Tuesday 26 March 2019

The Strawberry Thief by Joanne Harris @Joannechocolat BLOG TOUR @orionbooks #TheStrawberryThief @Tr4cyF3nt0n

Vianne Rocher has settled down. Lansquenet-sous-Tannes, the place that once rejected her, has finally become her home. With Rosette, her 'special' child, she runs her chocolate shop in the square, talks to her friends on the river, is part of the community. Even Reynaud, the priest, has become a friend.
But when old Narcisse, the florist, dies, leaving a parcel of land to Rosette and a written confession to Reynaud, the life of the sleepy village is once more thrown into disarray.
The arrival of Narcisse's relatives, the departure of an old friend and the opening of a mysterious new shop in the place of the florist's across the square - one that mirrors the chocolaterie, and has a strange appeal of its own - all seem to herald some kind of change: a confrontation, a turbulence - even, perhaps, a murder...

The Strawberry Thief by Joanne Harris is published by Orion on 4 April 2019, and is the fourth in the series that began with Chocolat, twenty years ago.
Chocolat and the following books are some of my all-time favourite books, and I can assure you that The Strawberry Thief is just as good as the others, if not better.
I loved it, and my review will be published very soon

As part of the Blog Tour, organised by Tracy Fenton from Compulsive Readers, I'm delighted to welcome author Joanne Harris to Random Things today, she's talking about the books that are special to her in My Life in Books

My Life in Books - Joanne Harris 

Myths of the Norsemen: H.A. Guerber. Out of print even when I first read it, this was one of the great influences of my childhood. A compendium of Scandinavian and Icelandic myths, from which arose my lifelong fascination for old Norse mythology, language and culture.

Nights At the Circus: Angela Carter. Flamboyant, feminist and funny, steampunk before the term was coined, this novel is a pure delight, and featuring one of the most appealing heroines I’ve ever read – Fevvers, the Cockney bird-woman, whose irrepressible nature and raucous, unapologetic voice marks her out as one of the most memorable creations in literature.

We Have Always Lived in the Castle, by Shirley Jackson. A powerful, frightening tale of deception, affection, small-town life and the horrors of the mundane, by the ultimate unreliable narrator.

R is for Rocket: Ray Bradbury. A vibrant and wonderful short story collection from one of the 20th century’s great masters of the art. Bradbury’s prose is magical; evocative, crisp and filled with unabashed joie-de-vivre.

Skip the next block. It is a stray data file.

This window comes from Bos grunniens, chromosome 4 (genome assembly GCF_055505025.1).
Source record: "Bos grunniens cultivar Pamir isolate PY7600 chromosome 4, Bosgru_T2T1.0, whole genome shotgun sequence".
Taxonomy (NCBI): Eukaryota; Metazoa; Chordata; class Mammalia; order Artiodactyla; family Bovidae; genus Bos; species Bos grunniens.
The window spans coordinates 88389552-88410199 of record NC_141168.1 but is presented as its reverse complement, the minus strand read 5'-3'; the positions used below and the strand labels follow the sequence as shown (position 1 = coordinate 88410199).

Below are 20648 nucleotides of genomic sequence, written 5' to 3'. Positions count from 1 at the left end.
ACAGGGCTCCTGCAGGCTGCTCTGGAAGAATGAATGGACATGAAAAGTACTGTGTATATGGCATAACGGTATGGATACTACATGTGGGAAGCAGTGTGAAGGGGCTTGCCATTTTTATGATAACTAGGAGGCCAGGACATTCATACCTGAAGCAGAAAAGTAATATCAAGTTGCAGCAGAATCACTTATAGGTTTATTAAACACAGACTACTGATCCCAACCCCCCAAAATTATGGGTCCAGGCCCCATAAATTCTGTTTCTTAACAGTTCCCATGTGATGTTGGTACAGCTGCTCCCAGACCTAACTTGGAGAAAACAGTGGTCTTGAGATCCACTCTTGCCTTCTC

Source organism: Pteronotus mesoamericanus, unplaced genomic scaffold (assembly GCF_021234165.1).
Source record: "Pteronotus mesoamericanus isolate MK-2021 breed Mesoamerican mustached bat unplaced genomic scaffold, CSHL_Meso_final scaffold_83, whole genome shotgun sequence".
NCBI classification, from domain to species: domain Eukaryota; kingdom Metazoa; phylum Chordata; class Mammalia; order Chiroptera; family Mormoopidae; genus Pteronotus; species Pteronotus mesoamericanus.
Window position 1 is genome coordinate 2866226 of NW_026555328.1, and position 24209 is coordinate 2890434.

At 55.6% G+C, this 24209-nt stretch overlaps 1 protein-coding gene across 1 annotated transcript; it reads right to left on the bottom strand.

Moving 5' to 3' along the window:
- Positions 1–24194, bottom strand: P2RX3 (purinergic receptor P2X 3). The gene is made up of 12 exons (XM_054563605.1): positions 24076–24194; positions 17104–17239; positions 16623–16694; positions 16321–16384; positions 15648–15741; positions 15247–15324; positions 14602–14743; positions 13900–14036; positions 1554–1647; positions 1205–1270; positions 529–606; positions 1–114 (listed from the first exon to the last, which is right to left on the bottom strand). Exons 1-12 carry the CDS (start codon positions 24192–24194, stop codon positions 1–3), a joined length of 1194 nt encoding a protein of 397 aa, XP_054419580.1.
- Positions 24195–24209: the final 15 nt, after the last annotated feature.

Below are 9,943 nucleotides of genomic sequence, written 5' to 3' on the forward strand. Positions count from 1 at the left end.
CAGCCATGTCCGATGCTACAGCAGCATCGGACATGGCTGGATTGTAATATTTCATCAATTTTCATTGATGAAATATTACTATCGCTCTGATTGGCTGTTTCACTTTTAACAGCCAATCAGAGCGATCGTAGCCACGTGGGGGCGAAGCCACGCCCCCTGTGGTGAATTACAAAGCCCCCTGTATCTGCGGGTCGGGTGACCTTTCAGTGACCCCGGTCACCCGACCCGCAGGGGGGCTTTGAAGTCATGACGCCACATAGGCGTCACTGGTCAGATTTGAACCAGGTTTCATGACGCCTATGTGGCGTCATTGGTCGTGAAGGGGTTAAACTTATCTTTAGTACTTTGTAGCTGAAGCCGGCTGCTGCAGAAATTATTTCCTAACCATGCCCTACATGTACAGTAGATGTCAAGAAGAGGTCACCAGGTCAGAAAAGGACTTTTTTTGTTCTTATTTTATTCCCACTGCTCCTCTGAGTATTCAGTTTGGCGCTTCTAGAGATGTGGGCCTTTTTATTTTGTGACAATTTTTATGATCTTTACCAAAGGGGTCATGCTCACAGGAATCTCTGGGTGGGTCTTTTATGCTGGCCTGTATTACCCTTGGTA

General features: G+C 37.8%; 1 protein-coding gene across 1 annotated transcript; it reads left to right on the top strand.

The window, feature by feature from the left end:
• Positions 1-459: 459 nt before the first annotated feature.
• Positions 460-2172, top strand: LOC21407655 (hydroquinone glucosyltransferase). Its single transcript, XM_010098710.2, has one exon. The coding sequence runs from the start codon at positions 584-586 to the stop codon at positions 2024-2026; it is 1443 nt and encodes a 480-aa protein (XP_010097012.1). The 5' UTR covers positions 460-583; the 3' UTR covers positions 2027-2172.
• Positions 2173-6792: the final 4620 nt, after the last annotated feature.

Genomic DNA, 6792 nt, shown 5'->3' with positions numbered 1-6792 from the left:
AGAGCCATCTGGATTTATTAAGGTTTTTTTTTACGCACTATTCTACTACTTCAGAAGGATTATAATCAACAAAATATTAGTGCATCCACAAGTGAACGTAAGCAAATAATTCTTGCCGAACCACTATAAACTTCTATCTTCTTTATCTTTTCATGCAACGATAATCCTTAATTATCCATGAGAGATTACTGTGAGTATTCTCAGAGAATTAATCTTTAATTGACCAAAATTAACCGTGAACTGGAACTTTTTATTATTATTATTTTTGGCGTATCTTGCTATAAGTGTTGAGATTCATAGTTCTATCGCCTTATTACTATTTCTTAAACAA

Gormenghast: Mervyn Peake. Dense, ominous, strange and compelling, Peake’s masterwork defies categorization, and continues to offer new insights and perspectives at every re-reading.

Les Misérables: Victor Hugo. One of the great passions of my adolescence, by the author that ruined Dickens for me forever; a massive, breathtaking novel, thrilling but literary, perfectly poised between epic and melodrama.

The Inimitable Jeeves: P.G. Wodehouse. One of my perennial comfort reads. After all these years in print, still as surprisingly witty and fresh as a Noel Coward musical.

From a Buick 8: Stephen King. An existential portrait of life in small-town rural America, and a chilling glimpse into the horror of everyday things.

Blood Meridian: Cormac McCarthy. The bleakest of Westerns, written in the darkest, most thundering Biblical prose. I love it.

Perfumes, the Guide: Luca Turin and Tania Sanchez. Articles, history and reviews ranging from the elegiac to the hilariously scathing. Bitchier than Joan Collins; cleverer than Stephen Fry.

The Hitch-Hiker’s Guide To the Galaxy: Douglas Adams. It seems a little obvious to put this on the list, and yet, no list seems complete without it. Funny, wise and perennially true, sci-fi wouldn’t be the same without it.

Joanne Harris - March 2019 

Joanne Harris is an Anglo-French writer, whose books include fourteen novels, two cookbooks and many short stories.
Her work is extremely diverse, covering aspects of magic realism, suspense, historical fiction, mythology and fantasy.
In 2000, her 1999 novel Chocolat was adapted to the screen, starring Juliette Binoche and Johnny Depp.
Chocolat has sold over a million copies in the UK alone and was a global bestseller.
She is an honorary Fellow of St Catherine's College, Cambridge, and in 2013 was awarded an MBE by the Queen.

Twitter : @Joannechocolat
Instagram : @joannechocolat
Author Page on Facebook

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